Leave oil of turpentine for a long time in contact with a mixture of nitric acid and alcohol. Crystals of terpine form. By boiling an aqueous solution of ter-pine with a small quantity of sulphuric or other acid, terpinol is formed, and may be separated by distillation. It has the odour of hyacinths.
Distilled water only should be used in these preparations. In preparing the papers, the liquid should be placed in an earthenware plate or dish, and the paper carefully immersed in it so as to be uniformly wetted, then dried out of the reach of acid, ammoniacal, or other vapours likely to affect it; and afterwards kept in bottles, jars, or cases. Dr. Faraday recommends unsized paper, but Mr. Parnele and other good authorities direct good letter paper to be used. * Dr. Fresenius recommends unsized paper.
Make a strong infusion of red cabbage leaves, strain it, and evaporate it by a gentle heat till considerably reduced. Then dip the paper in it and dry it in the air. [This paper is of a greyish colour; alkalies change it to green, acids to red. It is a very delicate test; if rendered slightly green by an alkali, carbonic acid will restore the colour.]
From the petals of violet dahlias, as cabbage paper.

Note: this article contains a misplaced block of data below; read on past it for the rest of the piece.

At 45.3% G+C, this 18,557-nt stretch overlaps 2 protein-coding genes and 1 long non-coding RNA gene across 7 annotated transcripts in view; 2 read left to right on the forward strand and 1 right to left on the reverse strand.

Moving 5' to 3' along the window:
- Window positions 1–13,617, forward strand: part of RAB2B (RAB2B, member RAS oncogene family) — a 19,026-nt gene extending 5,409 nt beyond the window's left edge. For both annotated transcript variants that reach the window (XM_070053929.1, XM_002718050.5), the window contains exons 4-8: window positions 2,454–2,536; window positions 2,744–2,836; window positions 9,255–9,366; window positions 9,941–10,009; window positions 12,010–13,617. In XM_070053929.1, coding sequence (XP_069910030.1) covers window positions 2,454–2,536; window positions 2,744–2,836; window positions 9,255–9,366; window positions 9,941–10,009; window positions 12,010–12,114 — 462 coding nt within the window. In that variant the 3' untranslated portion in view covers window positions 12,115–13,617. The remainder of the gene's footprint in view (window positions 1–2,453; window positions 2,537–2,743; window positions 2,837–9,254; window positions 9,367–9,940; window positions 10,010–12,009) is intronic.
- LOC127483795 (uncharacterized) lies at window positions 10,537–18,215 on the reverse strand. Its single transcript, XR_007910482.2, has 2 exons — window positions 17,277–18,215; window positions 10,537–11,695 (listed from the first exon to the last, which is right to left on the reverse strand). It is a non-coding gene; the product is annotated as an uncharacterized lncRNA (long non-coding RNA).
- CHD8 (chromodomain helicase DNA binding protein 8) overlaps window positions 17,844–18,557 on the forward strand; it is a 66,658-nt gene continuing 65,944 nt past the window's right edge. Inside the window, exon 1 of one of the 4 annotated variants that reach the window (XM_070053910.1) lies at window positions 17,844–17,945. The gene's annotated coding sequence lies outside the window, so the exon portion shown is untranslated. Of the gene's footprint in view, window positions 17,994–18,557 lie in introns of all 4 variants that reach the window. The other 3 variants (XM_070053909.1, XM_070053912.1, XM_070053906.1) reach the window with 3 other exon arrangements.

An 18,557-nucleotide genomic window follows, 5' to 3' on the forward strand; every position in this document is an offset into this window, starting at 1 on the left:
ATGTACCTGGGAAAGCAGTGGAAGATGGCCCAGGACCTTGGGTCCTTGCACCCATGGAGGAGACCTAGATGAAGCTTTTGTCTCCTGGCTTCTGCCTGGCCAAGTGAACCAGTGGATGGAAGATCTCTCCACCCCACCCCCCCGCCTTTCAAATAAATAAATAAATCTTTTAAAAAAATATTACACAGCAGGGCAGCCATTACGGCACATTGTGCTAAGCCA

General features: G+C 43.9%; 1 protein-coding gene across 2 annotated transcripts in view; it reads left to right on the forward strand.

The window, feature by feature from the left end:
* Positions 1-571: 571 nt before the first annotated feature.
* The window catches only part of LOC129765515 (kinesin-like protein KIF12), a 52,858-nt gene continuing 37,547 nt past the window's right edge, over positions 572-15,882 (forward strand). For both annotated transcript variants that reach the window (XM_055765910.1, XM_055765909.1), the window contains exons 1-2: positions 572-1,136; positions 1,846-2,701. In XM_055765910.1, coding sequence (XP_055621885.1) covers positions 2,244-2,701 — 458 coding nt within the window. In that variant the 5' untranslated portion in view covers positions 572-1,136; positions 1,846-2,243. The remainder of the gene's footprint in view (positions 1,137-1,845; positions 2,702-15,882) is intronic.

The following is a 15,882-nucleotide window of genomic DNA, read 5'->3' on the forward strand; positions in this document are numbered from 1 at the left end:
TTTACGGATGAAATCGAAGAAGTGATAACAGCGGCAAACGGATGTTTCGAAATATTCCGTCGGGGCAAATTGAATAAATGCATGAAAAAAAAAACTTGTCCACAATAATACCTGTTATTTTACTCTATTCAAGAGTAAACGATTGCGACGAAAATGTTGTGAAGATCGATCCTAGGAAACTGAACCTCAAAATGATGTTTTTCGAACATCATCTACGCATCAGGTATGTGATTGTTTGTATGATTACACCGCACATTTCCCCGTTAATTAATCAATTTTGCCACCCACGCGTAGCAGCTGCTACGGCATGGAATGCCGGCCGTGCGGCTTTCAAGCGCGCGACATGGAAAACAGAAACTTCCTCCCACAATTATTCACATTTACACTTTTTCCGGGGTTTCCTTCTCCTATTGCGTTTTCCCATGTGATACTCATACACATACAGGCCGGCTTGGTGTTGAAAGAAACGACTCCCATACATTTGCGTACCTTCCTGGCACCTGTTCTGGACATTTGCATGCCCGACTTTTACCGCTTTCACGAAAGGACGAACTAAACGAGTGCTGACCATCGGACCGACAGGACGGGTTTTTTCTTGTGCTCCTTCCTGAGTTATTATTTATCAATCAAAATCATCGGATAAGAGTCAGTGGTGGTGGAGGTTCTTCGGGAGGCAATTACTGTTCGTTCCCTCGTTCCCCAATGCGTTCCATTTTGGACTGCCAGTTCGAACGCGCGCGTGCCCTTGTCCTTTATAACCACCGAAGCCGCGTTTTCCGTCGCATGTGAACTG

This is merely paper stained with the juice of the berries. Its blue colour is changed to red by acids, and to green by alkalies.
Bruise 1 oz. of litmus in a mortar, and add boiling water; triturate together, put them in a flask and add boiling water to make up to half a pint; when cool, strain it, and dip paper in it. More colour may be extracted from the litmus by hot water, but the liquid will require to be concentrated by evaporation. [Acids change the colour to red, but it does not become green with alkalies.]
As the last, adding to the strained infusion a few drops of nitric acid, or of pure acetic acid. Dr. Faraday recommends holding blue litmus paper over a large jar, into which a few drops of hydrochloric acid have been introduced, till sufficiently reddened.
Make a strong infusion of the petals of the red rose, and dip unsized paper in it. Dipped in an alkaline solution, so weak as not to affect turmeric paper, it assumes a bright green colour.
Dip paper in a solution of sulphate of of manganese. [It becomes black in an ozonized atmosphere.]